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Natsume’s president talks about bringing niche games to the US

In an interview with the San Francisco Examiner, Hiro Maekawa, Natsume's president, talked about the types of games that his company is focused on -

"We are always trying to do something different from the other publishing companies. Having a distinct marketing strategy is our concept, which is to say we are not trying to do the same thing as the other publishers are trying to do. For example, whenever a company brings out a big racing game, other companies follow suit, but we don't do that. Our specialty is a niche marketing strategy with a focus on the types of games that other companies would not bring over here. These are titles that they're afraid to bring here because they feel the market is too small."

Through past experience, he knows that many titles that other companies/publishers would never even consider have the potential to make an impact over here -

"There is for example, our popular Harvest Moon franchise. When I came from abroad with Harvest Moon almost 11 years ago, I was still a newcomer to this industry. So I asked a lot of advice from other companies in this business. They said, 'Don't bring it (Harvest Moon) into this country, it's so boring!' They felt back then all American gamers were playing fast paced shooting and action games."

"I was not a good gamer at the time. I came from a completely different business. But when I played Harvest Moon for the first time, I felt this game might have great potential. It might seem boring, but it's quite niche. America is a huge farming country and this series is not only a farming game, but it also shows the rewards of hard work. So my instinct was that this game might have great potential to grow. That is one of our marketing strategies. Nobody was interested but we believed strongly in it. (laughs) When I say "we" I mean "me" because I was the only person in here at the time. So the only people I could consult with were business minded people from other Japanese companies publishing in the U.S.. None of them gave me any good comments, 'If you bring it Harvest Moon here, it will be a sad mistake.'"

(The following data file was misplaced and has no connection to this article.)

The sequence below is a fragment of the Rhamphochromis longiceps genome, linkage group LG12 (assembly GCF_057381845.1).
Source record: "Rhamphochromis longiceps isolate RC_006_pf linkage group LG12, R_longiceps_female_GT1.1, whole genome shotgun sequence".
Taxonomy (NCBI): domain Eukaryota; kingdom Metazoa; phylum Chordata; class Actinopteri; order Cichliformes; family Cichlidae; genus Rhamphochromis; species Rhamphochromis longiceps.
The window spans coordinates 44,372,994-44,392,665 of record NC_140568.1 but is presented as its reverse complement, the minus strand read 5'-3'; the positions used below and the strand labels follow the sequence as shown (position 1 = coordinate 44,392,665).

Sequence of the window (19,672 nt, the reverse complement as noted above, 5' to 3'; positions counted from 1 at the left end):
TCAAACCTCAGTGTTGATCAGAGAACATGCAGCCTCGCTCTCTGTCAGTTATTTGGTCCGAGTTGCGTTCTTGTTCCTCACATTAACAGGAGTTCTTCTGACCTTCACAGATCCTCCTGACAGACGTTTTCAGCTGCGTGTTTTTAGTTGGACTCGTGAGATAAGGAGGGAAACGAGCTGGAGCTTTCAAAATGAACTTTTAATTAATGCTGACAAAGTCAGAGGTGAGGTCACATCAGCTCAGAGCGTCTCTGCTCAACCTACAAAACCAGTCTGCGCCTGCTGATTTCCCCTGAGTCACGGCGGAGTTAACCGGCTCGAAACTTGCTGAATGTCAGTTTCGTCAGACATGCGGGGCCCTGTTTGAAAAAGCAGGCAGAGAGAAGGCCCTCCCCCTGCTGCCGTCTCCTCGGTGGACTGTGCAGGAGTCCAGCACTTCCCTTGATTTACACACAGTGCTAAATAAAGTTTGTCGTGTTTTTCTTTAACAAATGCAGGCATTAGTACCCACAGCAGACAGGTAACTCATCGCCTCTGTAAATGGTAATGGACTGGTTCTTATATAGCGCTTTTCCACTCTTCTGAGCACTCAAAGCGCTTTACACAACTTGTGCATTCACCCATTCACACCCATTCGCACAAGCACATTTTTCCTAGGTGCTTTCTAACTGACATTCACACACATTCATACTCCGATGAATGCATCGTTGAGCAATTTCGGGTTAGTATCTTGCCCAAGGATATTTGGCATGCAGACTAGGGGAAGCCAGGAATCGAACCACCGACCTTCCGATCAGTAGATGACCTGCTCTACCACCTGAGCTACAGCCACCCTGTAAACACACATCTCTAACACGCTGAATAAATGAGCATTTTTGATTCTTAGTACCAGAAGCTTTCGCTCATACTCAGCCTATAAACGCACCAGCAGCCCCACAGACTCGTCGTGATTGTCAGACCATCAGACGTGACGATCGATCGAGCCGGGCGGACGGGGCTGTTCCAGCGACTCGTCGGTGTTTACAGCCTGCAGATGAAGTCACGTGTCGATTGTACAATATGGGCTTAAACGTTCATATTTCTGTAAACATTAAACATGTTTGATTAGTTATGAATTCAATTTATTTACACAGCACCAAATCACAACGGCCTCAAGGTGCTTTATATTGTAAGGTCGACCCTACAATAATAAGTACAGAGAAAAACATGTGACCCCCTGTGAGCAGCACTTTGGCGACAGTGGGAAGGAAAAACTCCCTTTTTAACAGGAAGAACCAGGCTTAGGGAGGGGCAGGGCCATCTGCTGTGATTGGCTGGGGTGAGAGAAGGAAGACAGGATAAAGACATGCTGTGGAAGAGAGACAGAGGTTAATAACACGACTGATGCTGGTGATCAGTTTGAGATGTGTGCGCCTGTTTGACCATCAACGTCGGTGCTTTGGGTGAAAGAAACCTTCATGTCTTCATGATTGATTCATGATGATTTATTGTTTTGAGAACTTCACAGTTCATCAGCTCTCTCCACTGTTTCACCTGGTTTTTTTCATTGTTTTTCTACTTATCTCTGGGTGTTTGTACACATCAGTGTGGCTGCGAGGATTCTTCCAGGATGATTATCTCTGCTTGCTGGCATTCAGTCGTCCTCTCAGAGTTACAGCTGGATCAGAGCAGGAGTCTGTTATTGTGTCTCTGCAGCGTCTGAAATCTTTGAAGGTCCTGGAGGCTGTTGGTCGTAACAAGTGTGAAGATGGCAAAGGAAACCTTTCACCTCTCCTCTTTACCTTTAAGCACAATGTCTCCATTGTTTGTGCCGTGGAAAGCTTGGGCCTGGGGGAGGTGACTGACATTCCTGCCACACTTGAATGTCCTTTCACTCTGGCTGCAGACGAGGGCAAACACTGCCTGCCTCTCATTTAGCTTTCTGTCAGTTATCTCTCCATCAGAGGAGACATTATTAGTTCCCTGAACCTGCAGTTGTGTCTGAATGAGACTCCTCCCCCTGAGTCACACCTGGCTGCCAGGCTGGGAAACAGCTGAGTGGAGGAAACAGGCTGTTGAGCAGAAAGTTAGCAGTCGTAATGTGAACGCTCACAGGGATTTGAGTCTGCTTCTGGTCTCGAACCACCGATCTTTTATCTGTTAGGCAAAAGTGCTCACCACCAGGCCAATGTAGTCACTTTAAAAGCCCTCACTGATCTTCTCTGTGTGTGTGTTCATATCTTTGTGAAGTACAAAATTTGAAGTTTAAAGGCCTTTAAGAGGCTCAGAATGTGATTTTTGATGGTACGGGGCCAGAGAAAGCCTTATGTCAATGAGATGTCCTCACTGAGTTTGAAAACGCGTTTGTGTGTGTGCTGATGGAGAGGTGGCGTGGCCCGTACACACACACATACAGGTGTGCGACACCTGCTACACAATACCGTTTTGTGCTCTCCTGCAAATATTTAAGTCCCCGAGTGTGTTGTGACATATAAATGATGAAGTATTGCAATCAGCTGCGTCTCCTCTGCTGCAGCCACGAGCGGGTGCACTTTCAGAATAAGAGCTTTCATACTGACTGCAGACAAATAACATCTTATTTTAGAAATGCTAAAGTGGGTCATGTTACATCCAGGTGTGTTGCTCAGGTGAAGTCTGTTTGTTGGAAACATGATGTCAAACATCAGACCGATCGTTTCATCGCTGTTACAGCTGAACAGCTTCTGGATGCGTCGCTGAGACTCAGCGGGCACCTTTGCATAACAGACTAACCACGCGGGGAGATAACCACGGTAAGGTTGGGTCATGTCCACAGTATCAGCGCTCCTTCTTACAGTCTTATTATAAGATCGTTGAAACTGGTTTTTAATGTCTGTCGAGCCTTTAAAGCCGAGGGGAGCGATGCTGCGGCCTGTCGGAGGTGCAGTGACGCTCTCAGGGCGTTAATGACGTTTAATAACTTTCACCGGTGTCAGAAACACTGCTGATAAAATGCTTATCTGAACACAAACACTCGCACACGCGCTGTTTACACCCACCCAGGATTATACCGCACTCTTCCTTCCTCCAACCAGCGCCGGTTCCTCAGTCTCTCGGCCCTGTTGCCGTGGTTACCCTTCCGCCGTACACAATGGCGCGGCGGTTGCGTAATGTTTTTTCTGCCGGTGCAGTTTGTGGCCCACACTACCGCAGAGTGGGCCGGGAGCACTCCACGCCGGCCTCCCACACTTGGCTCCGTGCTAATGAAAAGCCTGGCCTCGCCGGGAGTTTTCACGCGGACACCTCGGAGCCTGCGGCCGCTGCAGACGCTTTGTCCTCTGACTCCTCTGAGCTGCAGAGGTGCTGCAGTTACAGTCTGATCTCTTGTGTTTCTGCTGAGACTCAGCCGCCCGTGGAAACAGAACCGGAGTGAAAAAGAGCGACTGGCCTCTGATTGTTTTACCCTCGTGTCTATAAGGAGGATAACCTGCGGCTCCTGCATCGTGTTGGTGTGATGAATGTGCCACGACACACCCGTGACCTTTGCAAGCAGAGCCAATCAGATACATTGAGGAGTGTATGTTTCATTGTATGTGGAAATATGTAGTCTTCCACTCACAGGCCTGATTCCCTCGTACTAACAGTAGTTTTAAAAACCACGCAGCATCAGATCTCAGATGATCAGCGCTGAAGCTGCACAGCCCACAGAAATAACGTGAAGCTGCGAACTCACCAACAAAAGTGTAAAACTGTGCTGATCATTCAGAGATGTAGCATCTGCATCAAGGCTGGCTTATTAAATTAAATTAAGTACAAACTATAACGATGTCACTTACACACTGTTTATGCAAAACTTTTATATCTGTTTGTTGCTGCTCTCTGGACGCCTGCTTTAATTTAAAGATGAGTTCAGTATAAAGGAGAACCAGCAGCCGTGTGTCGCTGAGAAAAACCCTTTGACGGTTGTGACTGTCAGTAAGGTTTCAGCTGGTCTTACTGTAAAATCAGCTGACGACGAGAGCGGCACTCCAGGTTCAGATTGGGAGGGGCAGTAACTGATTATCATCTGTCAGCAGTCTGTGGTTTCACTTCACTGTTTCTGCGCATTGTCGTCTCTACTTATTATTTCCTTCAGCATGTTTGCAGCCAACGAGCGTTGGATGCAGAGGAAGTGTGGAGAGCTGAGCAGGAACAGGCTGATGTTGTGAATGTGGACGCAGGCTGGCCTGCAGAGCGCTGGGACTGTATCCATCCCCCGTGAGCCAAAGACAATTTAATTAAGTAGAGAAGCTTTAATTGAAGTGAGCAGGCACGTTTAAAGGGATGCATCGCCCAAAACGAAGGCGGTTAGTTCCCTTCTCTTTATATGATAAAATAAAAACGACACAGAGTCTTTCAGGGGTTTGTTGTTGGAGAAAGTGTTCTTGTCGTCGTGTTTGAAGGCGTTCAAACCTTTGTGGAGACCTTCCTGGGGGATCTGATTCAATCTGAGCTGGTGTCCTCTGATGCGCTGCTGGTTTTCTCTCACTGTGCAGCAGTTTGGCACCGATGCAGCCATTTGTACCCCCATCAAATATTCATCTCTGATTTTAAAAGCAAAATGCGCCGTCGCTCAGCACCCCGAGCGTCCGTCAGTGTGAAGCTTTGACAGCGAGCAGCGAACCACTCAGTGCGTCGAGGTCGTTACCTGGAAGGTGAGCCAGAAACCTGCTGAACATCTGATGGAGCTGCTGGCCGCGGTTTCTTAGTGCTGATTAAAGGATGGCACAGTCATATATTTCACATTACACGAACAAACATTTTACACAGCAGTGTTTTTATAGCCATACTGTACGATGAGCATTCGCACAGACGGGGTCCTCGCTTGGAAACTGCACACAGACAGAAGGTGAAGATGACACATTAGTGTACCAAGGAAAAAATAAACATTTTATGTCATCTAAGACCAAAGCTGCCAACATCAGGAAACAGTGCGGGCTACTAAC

But Hiro is also aware that Natsume has to be smart about which titles it decides to bring over. In a follow-up piece, he uses Taito's Densha de Go series to explain how cultural differences have to be taken into consideration -

"But you cannot bring every kind of niche game from Japan into the U.S . One perfect example are those very popular Japanese train simulation games like Densha Da Go. Yes, the U.S. does have trains and subways, but its transit infrastructure is quite different than that of Japan's. You would have to change the game's style very much. This brings up one of my most important points about being a Japanese company in the U.S.: you have to be bi-cultural. Sure we're niche as I mentioned before, but a company like Natsume has to also consider American tastes. We have stay successful by staying with these philosophies."





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